Thursday, November 5, 2009

The Making of the President 1960 (6).

Theodore H. White. New York: Pocket Books, Inc. 1961/1962.

Why read it? The strategies used by John Kennedy and his associates and by Richard Nixon and other candidates in the presidential election of 1960.

Sample ideas:

JFK: “If my church attempted to influence me in a way which was improper or which affected adversely my responsibilities as a public servant, sworn to uphold the Constitution, then I would reply to them that this was an improper action on their part, that it was one to which I could not subscribe, that I was opposed to it, and that it would be an unfortunate breech—an interference with the American political system.” p. 313.

“…he had, for the first time, more fully and explicitly than any other thinker of his faith defined the personal doctrine of a modern Catholic in a democratic society.” p. 313.

“…the candidate [JFK], always happiest…when confronting crisis with action….” p. 314.

Nixon: “Should all problems be sent to Washington for solution? No. Our 180 years of history proved that this is the wrong way, just having one man solve everything.” p. 324.

“…the power of television to shape the American mind….” p. 336.

“[JFK] behaves, in any crisis, as if it consisted only of a sequence of necessary things to be done that will become complicated if emotions intrude.” p. 340.

“Preparing for the TV debates, Kennedy: When they had finished, they had prepared fifteen pages of copy boiling down into twelve or thirteen subject areas the relevant facts and possible questions they thought the correspondents on the panel, or Mr. Nixon might raise…. …necessary to fix in his mind, not the issues or understanding, but only the latest data.” p. 341.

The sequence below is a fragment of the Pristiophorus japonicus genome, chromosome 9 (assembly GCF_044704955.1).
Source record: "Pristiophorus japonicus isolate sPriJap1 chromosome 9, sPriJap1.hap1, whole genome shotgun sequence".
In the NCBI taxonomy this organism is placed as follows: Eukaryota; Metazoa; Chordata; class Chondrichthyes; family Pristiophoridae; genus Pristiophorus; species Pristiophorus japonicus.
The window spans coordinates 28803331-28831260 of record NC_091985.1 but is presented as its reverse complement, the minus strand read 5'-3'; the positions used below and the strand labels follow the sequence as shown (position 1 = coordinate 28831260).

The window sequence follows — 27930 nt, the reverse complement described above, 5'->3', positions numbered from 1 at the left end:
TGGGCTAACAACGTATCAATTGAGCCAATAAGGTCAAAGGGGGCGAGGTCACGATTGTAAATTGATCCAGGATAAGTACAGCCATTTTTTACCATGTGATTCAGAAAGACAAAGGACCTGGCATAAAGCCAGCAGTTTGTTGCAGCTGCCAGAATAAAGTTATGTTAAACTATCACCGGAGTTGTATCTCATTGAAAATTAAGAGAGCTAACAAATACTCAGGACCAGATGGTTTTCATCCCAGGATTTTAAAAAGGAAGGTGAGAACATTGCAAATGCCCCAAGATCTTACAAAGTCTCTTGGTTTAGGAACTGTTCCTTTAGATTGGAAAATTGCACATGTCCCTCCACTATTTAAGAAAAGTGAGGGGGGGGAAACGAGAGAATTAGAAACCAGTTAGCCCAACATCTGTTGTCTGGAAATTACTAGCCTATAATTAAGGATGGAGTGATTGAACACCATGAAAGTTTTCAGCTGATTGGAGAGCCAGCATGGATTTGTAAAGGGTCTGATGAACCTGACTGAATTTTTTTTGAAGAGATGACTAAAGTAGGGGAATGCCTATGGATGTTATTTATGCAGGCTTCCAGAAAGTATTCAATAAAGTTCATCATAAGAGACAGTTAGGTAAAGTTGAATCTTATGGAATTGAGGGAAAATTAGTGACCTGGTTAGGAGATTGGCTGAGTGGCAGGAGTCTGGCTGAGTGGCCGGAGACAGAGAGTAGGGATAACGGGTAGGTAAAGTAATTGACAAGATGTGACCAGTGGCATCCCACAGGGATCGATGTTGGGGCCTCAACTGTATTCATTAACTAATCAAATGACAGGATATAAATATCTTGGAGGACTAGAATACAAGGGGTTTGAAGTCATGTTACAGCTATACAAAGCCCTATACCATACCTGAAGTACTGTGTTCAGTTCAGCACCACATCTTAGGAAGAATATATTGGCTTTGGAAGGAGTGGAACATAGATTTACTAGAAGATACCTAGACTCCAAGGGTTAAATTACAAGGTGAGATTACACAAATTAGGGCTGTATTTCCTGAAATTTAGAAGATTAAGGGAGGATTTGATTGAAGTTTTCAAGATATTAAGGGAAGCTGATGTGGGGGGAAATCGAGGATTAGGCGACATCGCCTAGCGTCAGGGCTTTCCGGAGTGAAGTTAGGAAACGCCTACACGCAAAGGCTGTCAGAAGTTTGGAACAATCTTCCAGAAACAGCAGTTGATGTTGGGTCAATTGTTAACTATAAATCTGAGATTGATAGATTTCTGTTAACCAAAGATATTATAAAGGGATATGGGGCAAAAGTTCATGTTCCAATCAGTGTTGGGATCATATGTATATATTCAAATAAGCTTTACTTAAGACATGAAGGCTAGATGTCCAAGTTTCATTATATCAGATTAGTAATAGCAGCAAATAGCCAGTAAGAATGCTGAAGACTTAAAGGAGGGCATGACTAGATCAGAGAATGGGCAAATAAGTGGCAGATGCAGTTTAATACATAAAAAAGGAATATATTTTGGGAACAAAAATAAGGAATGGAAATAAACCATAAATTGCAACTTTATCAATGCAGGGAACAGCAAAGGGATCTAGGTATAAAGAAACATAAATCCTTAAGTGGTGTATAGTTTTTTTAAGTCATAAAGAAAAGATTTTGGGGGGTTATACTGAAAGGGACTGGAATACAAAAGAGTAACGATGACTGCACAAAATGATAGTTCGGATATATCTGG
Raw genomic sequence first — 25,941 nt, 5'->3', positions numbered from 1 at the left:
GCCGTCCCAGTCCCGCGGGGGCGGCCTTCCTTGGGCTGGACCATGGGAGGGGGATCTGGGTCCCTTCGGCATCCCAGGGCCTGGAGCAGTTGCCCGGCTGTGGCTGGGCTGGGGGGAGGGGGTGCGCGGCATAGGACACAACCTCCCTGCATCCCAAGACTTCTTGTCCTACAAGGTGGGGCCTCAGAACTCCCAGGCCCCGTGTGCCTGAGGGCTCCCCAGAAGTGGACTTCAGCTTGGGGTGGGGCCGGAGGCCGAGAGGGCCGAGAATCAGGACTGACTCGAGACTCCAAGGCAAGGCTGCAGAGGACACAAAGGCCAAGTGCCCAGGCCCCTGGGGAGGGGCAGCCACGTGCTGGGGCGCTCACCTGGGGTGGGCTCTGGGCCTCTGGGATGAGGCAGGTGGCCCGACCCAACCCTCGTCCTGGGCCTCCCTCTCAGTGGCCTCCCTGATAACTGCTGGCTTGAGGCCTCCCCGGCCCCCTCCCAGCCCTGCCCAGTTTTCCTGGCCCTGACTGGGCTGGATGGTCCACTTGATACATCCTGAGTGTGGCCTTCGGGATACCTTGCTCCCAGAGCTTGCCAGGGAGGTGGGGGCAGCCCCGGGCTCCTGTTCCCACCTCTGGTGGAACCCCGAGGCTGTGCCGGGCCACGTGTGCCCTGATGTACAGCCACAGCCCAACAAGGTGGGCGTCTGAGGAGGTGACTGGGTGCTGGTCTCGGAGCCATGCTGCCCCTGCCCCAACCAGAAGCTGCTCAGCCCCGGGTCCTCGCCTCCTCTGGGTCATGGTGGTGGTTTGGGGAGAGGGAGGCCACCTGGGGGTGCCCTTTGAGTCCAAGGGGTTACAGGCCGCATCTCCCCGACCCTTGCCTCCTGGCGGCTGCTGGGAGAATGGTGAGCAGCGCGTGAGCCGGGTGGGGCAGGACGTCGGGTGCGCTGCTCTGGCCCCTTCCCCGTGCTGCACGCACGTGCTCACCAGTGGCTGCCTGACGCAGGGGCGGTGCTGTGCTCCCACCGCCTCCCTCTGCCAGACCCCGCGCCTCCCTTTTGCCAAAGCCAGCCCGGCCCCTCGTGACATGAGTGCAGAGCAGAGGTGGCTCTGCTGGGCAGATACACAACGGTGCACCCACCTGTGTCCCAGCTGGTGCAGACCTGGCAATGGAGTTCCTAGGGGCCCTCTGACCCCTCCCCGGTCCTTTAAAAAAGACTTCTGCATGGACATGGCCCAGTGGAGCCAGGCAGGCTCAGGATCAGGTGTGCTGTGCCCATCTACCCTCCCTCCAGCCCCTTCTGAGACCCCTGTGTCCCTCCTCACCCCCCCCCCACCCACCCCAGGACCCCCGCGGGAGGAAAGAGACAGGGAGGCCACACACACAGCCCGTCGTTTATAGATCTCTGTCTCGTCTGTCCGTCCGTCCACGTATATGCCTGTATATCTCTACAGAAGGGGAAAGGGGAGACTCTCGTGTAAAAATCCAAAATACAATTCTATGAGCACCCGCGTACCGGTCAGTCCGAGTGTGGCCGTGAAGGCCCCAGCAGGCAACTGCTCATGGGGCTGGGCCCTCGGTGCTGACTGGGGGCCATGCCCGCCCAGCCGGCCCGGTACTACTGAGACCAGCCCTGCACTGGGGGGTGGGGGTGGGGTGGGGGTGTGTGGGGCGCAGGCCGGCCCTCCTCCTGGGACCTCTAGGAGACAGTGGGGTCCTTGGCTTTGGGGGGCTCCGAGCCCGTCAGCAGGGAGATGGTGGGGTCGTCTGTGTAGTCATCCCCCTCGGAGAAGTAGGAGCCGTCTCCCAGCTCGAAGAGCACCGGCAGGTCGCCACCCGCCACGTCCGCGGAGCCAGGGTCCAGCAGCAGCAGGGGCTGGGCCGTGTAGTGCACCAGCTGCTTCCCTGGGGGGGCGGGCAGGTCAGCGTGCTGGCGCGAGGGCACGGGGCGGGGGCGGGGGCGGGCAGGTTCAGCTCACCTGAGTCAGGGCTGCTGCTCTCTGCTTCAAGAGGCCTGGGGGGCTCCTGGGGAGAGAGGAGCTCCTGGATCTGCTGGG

“These three [Sorenson, Goodwin, Feldman] young men today still remain Kennedy’s ‘personal’ Brain Trust, as distinct from his ‘academic’ Brain Trust (Schlesinger, Galbraith, Bundy, Rostow), or his ‘political’ Brain Trust (O’ Donnell, O’Brien, Donahue and Dungan).” p. 341.

TV debates: “Nixon was addressing himself to

Kennedy—but Kennedy was addressing himself to the audience that was the nation.” p. 345.

“Neither man could pause to indulge in the slow reflection and rumination, the slow questioning of alternatives before decision that is the inner quality of leadership.” p. 351.

To be continued.

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